Here’s a thought-provoking article by David J. Spiegelhalter and Hauke Riesch on how to deal with the unknown in a rational analysis—not just things we know are unknown, but deeper uncertainties.
Take, for example, the following case study:
In February 2010, a story was reported in the newspapers and on prime-time radio about a woman who had bought a box of half-dozen extra-large eggs and found they all had double-yolks. A representative from the Egg Council declared that only 1 in 1000 eggs were double-yolked, and so getting six such eggs in a box was assumed to have a chance of 1 in 1 000 000 000 000 000 000 (1/1000 multiplied together six times). This is an old English trillion.
We can deconstruct this ‘risk analysis’ using the five levels.
— Is this a plausible probability for this event? There are around 2 000 000 000 half-dozens of eggs sold in the UK each year, a huge number, but even so we would only expect such a rare event to occur once in every 500 000 000 years. So this suggests the probability is incorrect.
— The basic parameter of the model is the 1/1000 chance of a double-yolked egg. But this risk is much higher for extra-large eggs, and so the parameter is thrown into doubt.
— The model assumes that eggs in a box are independent. But a little research shows that eggs in the same box tend to come from the same flock, and hence getting one double-yolked egg increases the odds of getting another in the same box. Hence, we should consider elaborating our model to allow for correlated eggs.
— But what about other inadequacies of any such model? A little reflection suggests that we might want to know about where the eggs came from, how they are screened, and many other possibly influential factors, before we could say whether this was really such a surprising event.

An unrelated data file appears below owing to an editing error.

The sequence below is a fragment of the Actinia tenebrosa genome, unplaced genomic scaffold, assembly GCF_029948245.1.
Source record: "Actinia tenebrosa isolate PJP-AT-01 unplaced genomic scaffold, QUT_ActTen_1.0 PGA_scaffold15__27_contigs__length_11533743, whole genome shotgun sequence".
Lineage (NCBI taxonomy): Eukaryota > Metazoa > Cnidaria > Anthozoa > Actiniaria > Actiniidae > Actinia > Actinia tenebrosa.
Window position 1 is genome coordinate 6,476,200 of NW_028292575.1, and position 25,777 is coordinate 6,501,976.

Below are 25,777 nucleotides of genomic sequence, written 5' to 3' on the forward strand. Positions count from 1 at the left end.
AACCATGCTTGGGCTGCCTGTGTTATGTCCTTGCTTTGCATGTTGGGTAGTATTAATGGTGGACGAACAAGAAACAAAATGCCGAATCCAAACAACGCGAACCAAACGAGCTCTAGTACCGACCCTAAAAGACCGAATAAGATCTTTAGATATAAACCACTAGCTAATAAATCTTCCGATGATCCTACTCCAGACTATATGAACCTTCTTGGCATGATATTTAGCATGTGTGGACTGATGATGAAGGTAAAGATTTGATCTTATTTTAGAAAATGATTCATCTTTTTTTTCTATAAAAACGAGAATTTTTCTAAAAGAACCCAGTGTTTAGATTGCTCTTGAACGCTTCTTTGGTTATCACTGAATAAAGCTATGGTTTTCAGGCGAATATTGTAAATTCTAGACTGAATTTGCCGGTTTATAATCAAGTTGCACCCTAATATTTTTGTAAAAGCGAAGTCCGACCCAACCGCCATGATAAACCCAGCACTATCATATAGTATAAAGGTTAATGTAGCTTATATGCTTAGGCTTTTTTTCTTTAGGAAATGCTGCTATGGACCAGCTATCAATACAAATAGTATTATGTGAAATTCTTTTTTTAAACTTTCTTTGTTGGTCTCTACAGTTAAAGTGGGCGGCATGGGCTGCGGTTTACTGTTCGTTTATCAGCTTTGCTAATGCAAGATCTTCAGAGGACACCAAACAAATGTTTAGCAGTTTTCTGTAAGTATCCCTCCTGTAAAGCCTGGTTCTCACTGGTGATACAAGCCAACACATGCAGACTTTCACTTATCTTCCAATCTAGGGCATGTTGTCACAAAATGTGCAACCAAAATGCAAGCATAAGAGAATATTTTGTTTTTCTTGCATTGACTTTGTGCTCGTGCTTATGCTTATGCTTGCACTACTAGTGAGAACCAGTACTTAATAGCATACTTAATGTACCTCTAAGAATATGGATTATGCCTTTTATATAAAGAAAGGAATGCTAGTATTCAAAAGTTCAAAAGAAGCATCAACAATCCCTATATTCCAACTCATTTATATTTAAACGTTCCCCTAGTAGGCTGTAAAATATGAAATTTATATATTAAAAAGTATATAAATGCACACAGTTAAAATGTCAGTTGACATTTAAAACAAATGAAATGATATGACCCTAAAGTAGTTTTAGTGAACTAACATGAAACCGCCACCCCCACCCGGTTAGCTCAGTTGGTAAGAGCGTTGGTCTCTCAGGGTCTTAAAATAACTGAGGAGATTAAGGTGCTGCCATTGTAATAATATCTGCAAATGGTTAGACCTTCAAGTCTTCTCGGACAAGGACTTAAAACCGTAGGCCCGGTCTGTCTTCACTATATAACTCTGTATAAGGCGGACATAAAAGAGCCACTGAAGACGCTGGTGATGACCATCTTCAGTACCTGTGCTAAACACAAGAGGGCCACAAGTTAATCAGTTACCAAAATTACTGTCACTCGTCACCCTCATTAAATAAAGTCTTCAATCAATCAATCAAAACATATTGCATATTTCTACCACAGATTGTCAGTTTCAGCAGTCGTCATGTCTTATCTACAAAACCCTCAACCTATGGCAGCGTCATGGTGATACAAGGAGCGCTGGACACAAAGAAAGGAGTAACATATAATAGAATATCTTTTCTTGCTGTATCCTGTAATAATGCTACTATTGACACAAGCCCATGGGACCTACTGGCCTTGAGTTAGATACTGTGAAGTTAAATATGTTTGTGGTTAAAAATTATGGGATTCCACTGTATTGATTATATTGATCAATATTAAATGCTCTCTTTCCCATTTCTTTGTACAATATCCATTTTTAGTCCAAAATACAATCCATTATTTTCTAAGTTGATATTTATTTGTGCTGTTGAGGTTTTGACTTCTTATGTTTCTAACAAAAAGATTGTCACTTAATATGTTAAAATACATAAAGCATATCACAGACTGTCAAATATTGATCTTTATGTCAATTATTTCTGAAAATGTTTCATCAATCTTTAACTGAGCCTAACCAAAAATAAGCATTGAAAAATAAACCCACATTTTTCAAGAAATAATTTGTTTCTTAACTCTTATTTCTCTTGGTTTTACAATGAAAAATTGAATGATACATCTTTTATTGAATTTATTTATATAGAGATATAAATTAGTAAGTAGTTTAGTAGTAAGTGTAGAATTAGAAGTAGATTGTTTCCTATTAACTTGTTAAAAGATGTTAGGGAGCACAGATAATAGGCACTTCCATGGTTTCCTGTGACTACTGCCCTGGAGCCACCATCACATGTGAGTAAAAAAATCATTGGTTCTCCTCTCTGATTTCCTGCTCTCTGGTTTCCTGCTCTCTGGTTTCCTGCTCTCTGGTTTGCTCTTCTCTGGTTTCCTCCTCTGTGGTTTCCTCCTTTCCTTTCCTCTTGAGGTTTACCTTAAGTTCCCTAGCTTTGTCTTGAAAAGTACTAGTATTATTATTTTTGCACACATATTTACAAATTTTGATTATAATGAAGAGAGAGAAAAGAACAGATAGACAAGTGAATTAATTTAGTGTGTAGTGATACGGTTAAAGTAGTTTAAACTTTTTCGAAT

— Finally, what did we not even think of, what were we entirely ignorant about? When we use this example in lectures, we say how the next box of eggs we bought had six eggs that were all double-yolked! Extraordinary? And then we show the picture shown [below], revealing that this was not a difficult feat since they can be bought in a supermarket. This was a total surprise to us and has been to all audiences (although it was pointed out in the comments to the newspaper articles); it had not crossed our minds that double-yolked eggs can be easily detected by holding them to a light and selected for inclusion in a box, and so the six eggs in the original story were most likely deliberately selected or the box wrongly labelled.
The thing to keep in mind is that all analyses, even the most “scientific” approaches, are based on a series of assumptions and judgments. The trick is to be able to look at those assumptions critically, and assess how much they affect our conclusions.
What do you think? What’s the best way to deal with unknowns in a rational analysis? How can we avoid falling into the traps of the above example when we don’t have enough information, and don’t even know enough to ask the right questions?